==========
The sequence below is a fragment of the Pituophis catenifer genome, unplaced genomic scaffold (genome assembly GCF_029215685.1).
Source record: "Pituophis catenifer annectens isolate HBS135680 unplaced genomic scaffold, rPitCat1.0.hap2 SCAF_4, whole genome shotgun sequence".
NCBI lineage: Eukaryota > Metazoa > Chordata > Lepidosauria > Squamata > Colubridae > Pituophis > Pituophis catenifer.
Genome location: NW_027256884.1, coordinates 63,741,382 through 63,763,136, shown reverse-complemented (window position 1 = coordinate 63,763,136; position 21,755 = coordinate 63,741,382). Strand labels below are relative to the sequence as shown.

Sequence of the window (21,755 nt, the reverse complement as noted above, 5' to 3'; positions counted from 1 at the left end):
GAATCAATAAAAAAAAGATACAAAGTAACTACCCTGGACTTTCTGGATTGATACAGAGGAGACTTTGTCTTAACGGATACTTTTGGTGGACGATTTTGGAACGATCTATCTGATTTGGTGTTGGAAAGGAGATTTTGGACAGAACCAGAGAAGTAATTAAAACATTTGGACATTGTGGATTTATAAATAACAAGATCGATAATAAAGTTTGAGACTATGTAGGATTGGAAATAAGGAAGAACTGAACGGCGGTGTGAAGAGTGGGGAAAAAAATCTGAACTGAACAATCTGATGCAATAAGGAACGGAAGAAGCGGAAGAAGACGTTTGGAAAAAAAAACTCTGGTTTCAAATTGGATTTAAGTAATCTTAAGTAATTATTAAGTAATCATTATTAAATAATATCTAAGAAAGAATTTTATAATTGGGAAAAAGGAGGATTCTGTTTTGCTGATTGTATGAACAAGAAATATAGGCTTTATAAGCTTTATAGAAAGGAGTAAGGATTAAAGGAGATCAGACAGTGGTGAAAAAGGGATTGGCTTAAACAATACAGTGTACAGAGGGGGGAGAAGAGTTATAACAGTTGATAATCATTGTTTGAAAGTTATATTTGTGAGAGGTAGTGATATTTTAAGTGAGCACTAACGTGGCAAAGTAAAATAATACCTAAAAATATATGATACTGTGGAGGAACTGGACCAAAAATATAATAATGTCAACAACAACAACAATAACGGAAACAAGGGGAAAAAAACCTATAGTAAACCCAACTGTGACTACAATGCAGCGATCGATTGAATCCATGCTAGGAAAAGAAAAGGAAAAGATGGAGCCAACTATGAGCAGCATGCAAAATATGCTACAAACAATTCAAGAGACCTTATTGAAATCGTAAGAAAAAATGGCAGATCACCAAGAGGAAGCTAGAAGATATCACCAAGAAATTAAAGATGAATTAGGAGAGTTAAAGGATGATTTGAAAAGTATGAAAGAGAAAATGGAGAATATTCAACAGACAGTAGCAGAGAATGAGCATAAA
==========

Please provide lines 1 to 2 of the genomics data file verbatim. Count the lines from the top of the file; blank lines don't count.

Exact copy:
The sequence below is a fragment of the Pituophis catenifer genome, unplaced genomic scaffold (genome assembly GCF_029215685.1).
Source record: "Pituophis catenifer annectens isolate HBS135680 unplaced genomic scaffold, rPitCat1.0.hap2 SCAF_4, whole genome shotgun sequence".